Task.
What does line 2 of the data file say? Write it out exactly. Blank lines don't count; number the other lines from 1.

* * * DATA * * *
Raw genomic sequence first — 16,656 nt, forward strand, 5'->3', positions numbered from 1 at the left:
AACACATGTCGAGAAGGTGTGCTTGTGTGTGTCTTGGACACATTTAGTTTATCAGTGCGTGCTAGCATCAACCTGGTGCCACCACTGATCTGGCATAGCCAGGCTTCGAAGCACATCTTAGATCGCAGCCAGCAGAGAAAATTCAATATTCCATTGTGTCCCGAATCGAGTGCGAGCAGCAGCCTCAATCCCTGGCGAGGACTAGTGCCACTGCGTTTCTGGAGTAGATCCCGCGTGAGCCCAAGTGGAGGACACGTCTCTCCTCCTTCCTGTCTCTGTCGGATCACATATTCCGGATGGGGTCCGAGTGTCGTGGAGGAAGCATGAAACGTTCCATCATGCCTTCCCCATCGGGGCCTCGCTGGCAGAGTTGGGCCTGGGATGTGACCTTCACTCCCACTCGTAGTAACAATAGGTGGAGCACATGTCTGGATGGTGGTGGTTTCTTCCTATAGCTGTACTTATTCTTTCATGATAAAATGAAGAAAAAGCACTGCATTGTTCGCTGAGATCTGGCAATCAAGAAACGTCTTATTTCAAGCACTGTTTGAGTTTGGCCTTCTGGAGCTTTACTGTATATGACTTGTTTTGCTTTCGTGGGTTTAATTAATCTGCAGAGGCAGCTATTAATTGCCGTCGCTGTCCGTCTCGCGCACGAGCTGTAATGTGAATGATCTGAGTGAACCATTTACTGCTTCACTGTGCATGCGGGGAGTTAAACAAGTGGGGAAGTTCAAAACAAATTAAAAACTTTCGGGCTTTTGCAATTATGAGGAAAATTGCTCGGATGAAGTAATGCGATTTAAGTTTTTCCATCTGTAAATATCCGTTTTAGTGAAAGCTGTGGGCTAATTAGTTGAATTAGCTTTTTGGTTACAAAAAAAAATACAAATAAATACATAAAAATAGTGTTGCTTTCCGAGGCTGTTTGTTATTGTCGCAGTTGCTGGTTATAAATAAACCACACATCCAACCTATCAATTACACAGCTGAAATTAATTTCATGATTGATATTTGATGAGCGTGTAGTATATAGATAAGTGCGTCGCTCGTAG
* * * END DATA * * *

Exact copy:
AACACATGTCGAGAAGGTGTGCTTGTGTGTGTCTTGGACACATTTAGTTTATCAGTGCGTGCTAGCATCAACCTGGTGCCACCACTGATCTGGCATAGCCAGGCTTCGAAGCACATCTTAGATCGCAGCCAGCAGAGAAAATTCAATATTCCATTGTGTCCCGAATCGAGTGCGAGCAGCAGCCTCAATCCCTGGCGAGGACTAGTGCCACTGCGTTTCTGGAGTAGATCCCGCGTGAGCCCAAGTGGAGGACACGTCTCTCCTCCTTCCTGTCTCTGTCGGATCACATATTCCGGATGGGGTCCGAGTGTCGTGGAGGAAGCATGAAACGTTCCATCATGCCTTCCCCATCGGGGCCTCGCTGGCAGAGTTGGGCCTGGGATGTGACCTTCACTCCCACTCGTAGTAACAATAGGTGGAGCACATGTCTGGATGGTGGTGGTTTCTTCCTATAGCTGTACTTATTCTTTCATGATAAAATGAAGAAAAAGCACTGCATTGTTCGCTGAGATCTGGCAATCAAGAAACGTCTTATTTCAAGCACTGTTTGAGTTTGGCCTTCTGGAGCTTTACTGTATATGACTTGTTTTGCTTTCGTGGGTTTAATTAATCTGCAGAGGCAGCTATTAATTGCCGTCGCTGTCCGTCTCGCGCACGAGCTGTAATGTGAATGATCTGAGTGAACCATTTACTGCTTCACTGTGCATGCGGGGAGTTAAACAAGTGGGGAAGTTCAAAACAAATTAAAAACTTTCGGGCTTTTGCAATTATGAGGAAAATTGCTCGGATGAAGTAATGCGATTTAAGTTTTTCCATCTGTAAATATCCGTTTTAGTGAAAGCTGTGGGCTAATTAGTTGAATTAGCTTTTTGGTTACAAAAAAAAATACAAATAAATACATAAAAATAGTGTTGCTTTCCGAGGCTGTTTGTTATTGTCGCAGTTGCTGGTTATAAATAAACCACACATCCAACCTATCAATTACACAGCTGAAATTAATTTCATGATTGATATTTGATGAGCGTGTAGTATATAGATAAGTGCGTCGCTCGTAG